HOW TO MAKE HERBAL BITTERS FROM CITRUS PEEL ~ AND WHY YOU NEED THEM IN YOUR LIFE

Now that the holidays are fully behind us, I’m going to take the liberty of suggesting an easily attainable New Year’s resolution for you … bring herbal bitters into your daily routine. It is a simple and affordable way to take care of yourself on one of the most fundamental levels of overall health; your gut microbiome.

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STINGING NETTLES || URTICA DIOICA

I’m sitting watching the snow fall outside my window and dreaming about stinging nettles; scientific name Urtica dioica. I haven’t been able to find any reliable information about whether or not this springtime herb grows wild in my region. To be honest, at this point I haven’t looked very hard. I’ve just brushed the surface with a quick google search. But, regardless of whether they grow here or not, I know I can cultivate them in this climate. WIN FOR ME!

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GINGER || ZINGIBER OFFICINALE

“Ginger is truly an herbal emissary in the broadest sense. Perhaps no other herb,  except garlic, crosses all barriers, cultural, historical, and geographic – food versus medicine, Western versus Oriental, scientific versus folk tradition. Ginger is a universal herb in all respects.” ~ Steven Foster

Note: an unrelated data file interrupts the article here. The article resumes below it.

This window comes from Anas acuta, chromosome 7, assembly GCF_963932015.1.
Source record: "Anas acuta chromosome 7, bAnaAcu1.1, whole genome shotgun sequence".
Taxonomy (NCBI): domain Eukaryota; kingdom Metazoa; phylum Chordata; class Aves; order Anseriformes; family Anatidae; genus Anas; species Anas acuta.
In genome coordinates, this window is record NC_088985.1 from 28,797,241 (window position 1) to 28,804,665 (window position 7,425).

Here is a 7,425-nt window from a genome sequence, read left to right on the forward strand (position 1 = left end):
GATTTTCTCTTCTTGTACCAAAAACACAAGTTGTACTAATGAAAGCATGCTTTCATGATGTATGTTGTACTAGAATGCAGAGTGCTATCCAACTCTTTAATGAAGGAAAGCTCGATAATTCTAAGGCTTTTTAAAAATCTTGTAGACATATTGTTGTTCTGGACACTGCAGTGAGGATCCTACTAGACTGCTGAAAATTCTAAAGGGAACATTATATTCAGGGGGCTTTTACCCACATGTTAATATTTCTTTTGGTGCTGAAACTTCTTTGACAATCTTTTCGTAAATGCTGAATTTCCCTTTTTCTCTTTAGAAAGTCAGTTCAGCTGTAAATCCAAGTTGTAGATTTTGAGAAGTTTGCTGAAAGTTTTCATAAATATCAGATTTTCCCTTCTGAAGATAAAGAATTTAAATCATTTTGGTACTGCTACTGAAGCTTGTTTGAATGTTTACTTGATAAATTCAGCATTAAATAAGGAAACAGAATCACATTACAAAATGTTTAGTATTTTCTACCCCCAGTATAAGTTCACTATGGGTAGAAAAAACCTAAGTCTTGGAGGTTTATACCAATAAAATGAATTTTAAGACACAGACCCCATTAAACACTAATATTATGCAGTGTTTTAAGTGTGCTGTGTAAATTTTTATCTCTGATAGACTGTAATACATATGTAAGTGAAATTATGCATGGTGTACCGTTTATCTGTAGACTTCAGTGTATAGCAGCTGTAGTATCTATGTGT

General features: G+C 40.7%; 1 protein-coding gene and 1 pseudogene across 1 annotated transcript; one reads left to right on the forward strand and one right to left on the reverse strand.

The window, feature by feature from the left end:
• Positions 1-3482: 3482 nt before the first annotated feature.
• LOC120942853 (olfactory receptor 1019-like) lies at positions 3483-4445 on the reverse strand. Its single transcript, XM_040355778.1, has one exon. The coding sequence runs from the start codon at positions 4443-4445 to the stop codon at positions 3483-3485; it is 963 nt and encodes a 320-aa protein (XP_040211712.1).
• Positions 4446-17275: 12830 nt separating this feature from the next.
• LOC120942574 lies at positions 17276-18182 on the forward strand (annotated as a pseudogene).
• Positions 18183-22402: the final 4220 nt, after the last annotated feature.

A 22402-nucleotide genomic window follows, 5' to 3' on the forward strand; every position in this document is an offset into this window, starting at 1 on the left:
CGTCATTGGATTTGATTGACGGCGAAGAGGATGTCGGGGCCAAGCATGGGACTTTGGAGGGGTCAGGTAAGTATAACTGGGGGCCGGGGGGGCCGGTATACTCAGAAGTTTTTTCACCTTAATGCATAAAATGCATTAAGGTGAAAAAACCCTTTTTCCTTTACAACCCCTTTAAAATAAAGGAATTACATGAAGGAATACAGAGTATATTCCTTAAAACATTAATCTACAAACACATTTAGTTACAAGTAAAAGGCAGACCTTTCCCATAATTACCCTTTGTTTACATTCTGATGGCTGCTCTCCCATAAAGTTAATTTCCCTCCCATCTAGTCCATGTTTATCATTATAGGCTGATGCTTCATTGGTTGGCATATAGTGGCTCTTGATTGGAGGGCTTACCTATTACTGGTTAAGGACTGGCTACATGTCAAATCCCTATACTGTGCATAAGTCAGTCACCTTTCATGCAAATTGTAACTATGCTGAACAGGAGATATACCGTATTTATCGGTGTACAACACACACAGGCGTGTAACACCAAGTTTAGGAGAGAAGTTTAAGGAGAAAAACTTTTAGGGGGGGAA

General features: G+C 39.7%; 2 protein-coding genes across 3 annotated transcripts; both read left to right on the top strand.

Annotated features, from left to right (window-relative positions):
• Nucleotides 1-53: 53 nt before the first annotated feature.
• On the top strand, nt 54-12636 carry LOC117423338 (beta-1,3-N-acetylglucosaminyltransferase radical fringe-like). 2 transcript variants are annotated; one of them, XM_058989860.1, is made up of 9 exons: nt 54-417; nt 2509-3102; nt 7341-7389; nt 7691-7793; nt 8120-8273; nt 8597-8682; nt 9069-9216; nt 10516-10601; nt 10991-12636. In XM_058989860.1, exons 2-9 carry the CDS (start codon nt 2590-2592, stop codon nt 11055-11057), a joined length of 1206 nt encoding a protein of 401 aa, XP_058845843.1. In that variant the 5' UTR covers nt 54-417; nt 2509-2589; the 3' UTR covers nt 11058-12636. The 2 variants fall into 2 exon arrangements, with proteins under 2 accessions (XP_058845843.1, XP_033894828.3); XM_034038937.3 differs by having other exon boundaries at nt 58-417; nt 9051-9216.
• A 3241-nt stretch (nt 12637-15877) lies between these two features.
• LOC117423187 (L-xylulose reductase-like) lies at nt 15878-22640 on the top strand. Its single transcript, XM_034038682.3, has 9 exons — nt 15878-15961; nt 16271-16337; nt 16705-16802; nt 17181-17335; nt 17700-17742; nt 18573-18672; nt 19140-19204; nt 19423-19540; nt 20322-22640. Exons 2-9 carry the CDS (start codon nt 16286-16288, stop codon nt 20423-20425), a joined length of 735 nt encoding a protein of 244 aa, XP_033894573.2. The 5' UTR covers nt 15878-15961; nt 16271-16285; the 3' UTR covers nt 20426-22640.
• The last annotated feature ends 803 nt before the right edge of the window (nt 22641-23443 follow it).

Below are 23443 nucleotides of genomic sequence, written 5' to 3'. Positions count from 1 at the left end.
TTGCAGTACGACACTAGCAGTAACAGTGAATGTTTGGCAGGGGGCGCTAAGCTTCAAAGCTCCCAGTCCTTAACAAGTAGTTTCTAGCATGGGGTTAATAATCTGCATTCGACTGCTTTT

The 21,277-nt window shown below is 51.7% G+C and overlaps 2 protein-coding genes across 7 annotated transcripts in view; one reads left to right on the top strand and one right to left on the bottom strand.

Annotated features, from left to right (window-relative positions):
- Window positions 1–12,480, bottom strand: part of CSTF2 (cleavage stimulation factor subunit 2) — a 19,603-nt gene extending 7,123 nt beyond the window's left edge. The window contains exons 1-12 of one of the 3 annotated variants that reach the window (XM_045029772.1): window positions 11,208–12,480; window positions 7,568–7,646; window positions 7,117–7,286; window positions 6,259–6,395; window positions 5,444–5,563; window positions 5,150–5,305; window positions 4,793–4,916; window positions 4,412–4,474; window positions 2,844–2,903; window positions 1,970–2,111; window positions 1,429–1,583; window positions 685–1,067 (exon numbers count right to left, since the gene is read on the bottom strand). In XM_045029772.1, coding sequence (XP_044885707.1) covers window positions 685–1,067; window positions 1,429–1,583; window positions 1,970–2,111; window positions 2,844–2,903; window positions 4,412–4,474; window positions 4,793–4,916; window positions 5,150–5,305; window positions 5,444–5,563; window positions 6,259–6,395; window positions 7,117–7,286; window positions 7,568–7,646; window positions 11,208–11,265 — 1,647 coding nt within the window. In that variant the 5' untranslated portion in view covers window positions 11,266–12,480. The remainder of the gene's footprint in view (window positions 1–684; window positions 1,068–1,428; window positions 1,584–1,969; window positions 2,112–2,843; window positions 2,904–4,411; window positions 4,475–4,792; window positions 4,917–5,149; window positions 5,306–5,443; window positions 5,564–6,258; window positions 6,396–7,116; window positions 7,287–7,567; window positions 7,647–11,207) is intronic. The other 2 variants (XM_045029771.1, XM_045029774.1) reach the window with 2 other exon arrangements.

Once you’ve discovered the extensive and powerful healing attributes of ginger, you wonder how you ever survived without her.

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HOW TO MAKE INFUSED CALENDULA OIL

Calendula is one of my very favorite herbs. It is absolutely impossible to look at her bright, cheery blooms and refrain from smiling. Before she is even given a chance to work any of her healing miracles on the human body, she lifts it’s spirits 😉

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MULLEIN || VERBASCUM THAPSUS

So you want to learn a little bit about mullein. I wouldn’t expect anything less – She is marvelous!

Mullein is a member of the Scrophularia family. Her botanical name is Verbascum thapsus.

This plant has a rather majestic appearance. It is biennial and grows to be quite tall in it’s second year. Much of the time that I spent with mullein in the wild was in Northeast PA. I regularly came across plants there that towered over my 5’9″ height.

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